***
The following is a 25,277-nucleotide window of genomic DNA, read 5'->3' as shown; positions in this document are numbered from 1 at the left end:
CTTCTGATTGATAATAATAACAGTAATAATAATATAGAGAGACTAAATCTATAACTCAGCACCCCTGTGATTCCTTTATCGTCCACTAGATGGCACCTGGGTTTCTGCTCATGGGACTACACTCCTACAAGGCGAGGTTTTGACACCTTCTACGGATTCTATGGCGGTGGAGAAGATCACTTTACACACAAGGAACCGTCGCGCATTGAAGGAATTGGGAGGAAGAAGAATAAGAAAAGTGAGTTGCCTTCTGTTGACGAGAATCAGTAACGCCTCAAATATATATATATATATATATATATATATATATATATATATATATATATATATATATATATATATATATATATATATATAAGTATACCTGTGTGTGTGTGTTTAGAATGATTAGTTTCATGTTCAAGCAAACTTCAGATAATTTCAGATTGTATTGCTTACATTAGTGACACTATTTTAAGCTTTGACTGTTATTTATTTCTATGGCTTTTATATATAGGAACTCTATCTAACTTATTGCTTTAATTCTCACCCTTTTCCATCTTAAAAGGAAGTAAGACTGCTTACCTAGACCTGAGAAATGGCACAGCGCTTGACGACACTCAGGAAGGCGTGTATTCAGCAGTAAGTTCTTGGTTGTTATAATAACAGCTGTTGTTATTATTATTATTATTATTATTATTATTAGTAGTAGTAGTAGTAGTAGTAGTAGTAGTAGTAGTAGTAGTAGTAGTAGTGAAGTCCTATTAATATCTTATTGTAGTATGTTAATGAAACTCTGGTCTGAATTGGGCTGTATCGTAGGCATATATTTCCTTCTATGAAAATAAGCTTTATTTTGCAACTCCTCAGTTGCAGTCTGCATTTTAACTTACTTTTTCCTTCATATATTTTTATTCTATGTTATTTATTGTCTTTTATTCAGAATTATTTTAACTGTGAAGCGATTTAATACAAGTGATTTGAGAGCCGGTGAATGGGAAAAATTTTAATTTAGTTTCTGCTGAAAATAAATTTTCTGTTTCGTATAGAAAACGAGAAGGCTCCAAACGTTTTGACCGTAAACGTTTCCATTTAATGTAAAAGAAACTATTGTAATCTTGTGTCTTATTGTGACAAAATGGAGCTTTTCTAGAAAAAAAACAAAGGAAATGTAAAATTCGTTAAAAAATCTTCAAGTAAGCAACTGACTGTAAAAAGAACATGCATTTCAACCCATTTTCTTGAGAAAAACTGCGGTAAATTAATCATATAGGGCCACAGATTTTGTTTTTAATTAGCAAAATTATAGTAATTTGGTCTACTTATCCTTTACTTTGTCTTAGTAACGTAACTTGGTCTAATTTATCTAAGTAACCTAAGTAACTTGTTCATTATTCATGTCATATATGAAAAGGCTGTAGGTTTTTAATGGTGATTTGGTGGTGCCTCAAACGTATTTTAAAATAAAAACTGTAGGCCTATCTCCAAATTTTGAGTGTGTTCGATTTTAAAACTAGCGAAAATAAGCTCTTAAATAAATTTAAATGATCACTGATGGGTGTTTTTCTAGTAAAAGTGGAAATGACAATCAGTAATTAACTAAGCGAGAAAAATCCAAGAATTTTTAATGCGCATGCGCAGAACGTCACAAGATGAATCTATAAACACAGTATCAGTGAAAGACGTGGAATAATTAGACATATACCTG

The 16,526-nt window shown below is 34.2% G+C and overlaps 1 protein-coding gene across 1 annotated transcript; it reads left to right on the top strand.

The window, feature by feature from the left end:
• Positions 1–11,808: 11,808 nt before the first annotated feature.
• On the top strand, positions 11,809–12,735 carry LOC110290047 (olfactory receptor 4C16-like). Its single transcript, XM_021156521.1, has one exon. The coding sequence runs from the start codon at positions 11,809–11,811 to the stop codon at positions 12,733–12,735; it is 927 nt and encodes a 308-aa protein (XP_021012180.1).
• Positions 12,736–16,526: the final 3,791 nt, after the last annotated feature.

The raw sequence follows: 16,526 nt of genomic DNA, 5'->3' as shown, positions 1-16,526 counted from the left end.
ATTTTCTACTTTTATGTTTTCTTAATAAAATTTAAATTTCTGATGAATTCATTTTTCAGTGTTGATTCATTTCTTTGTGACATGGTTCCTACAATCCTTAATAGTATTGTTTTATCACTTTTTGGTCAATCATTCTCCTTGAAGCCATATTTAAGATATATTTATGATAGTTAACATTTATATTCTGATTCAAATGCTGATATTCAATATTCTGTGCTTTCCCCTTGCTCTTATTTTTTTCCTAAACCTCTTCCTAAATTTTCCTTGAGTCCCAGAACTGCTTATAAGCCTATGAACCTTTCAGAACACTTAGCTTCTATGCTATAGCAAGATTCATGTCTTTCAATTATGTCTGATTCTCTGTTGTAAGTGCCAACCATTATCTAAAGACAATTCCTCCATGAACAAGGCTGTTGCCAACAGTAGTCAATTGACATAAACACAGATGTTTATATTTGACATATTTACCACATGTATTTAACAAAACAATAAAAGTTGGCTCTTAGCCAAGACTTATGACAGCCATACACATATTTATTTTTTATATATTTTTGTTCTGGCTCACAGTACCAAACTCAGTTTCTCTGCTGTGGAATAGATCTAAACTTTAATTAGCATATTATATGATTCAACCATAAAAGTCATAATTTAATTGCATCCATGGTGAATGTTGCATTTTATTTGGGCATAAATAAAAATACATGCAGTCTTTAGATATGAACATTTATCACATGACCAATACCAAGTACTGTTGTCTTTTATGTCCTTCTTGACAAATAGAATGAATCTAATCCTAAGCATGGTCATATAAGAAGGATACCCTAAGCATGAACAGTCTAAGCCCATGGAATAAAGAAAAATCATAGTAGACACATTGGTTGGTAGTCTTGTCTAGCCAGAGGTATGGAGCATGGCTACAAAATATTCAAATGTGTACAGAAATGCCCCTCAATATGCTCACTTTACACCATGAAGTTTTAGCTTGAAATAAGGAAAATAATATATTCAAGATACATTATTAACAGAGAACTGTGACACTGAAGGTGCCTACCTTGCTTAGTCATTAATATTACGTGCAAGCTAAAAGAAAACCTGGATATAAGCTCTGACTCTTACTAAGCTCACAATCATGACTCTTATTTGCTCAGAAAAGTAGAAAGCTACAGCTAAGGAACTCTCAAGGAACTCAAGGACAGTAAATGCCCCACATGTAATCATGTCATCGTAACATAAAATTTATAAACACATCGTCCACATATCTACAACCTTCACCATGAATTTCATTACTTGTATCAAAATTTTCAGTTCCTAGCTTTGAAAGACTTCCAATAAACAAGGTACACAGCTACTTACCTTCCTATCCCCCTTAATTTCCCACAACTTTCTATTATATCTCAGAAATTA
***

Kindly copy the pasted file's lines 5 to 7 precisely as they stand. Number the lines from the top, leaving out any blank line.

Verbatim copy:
• Positions 1–11,808: 11,808 nt before the first annotated feature.
• On the top strand, positions 11,809–12,735 carry LOC110290047 (olfactory receptor 4C16-like). Its single transcript, XM_021156521.1, has one exon. The coding sequence runs from the start codon at positions 11,809–11,811 to the stop codon at positions 12,733–12,735; it is 927 nt and encodes a 308-aa protein (XP_021012180.1).
• Positions 12,736–16,526: the final 3,791 nt, after the last annotated feature.